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Thread: Regeneration vs Cell Replacement Therapies

  1. #11
    George and Susan (Superstar),

    I have been giving a lot of thought to the question that Susan asked me several weeks ago... concerning what therapy I think should go into clinical trial. As Susan knows, I responded by saying that this must be a consensus decision of the clinicians. Of course I have very strong opinions concerning what therapies would be best and I make that choice every day in the laboratory. But what really matters is the opinion of the community. For too long, the community has not had a voice in what therapies should be in clinical trial. For that reason, I have been reluctant to impose my views on the community except to provide new information, to correct misinformation, and, when necessary, to try to move people away from views that may be harmful to themselves or the field. Like everybody here, I am learning and do not have a monopoly on the truth or a crystal ball to see the future.

    There are now many therapies for spinal cord injury that have been reported to be effective. Scientists are advocates for their therapies and you must always listen to their views with the knowledge that they are human and therefore biased towards the therapies they have worked on and care about. Nogo antibodies (IN-1) was the first therapy that was widely accepted as a regenerative therapy. It has been a great disappointment to me that it has not gone further than it has in the past 15 years. This was not for the lack of trying by Martin Schwab, Lisa Schnell, and others. Their particular magic potion did not attract the necessary funding and clinical support that it needed. I was very hopeful when they managed to convince Novartis to take up the cudgel on behalf of Nogo but it is still not yet in clinical trial. While they received a major boost with the identification of the Nogo gene, the nogo receptor (by Strittmatter), and demonstration that Nogo receptor blockade stimulates regeneration and improves neurological recovery in animals, the ligand and receptor technology unfortunately went to separate companies.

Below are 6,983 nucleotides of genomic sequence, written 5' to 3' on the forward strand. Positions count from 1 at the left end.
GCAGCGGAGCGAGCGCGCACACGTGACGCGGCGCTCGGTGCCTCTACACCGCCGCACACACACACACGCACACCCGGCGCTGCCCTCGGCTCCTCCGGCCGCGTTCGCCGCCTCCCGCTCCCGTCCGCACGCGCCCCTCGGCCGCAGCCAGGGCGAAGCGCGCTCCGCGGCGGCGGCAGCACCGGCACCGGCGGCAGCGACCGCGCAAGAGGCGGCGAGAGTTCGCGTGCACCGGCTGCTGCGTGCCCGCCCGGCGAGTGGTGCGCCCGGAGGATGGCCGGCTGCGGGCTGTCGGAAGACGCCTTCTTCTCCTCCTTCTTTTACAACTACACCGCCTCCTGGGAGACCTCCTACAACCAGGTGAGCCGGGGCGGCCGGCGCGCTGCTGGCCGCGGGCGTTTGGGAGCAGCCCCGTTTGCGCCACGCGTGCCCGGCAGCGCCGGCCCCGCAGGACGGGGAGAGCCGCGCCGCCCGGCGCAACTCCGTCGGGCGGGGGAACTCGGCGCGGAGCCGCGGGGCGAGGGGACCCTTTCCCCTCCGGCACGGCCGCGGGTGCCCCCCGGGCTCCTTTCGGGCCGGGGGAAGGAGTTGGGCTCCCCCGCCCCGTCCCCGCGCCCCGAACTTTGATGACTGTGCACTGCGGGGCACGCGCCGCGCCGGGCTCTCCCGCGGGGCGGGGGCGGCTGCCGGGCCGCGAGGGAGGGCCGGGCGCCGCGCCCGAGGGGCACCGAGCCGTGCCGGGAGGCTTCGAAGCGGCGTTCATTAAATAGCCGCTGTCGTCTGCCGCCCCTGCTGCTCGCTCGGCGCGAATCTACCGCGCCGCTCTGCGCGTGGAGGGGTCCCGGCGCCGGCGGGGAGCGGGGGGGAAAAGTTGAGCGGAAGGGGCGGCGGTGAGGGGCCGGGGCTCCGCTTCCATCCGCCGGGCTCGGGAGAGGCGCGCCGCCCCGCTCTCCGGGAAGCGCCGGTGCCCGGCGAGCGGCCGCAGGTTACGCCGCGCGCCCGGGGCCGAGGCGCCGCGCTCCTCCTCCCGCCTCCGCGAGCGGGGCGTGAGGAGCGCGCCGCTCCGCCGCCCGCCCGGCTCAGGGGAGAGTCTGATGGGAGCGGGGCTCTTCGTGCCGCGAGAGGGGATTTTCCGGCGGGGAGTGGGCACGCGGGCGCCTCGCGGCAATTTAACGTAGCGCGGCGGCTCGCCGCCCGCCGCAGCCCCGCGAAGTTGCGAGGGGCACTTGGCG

We should also be very aware that scientific theories are only good for a period of time. The theory that Nogo is the main inhibitor of axonal regeneration in spinal cord injury has been overturned by the discovery that chondroitinase will stimulate regeneratioin and improve recovery as well or better than Nogo blockers. Likewise, the recent findings that increasing cAMP levels in the spinal cord will stimulate regeneration, especially when combined with cell transplants. These are the first of a series of combination therapies that will be reported this fall.

    The coming months are really crucial for the spinal cord injury community. Because of the current budgetary deficit of the the U.S. government, we should not really expect a major increase in clinical trial funding for the field for at least a year. This means that we do not have the luxury of many clinical trials. In fact, I expect that we might be able to raise funds for only a single multicenter trial for chronic spinal cord injury research in the U.S. during the coming year. The choice of the therapy and the clinical trial design therefore must be carefully chosen.

    I am really sorry we are currently in this situation. I had worked for years to avoid it but did not anticipate the 9/11 attack that essentially dried up on governmental funding of spinal cord injury research. While we have been working very hard to diversify our options by lobbying for state funds and encouraging overseas clinical trials, these remain limited. So, this places a particular onus on the decisions of the coming months. If we have one chance at a clinical trial in the coming year, what should it be?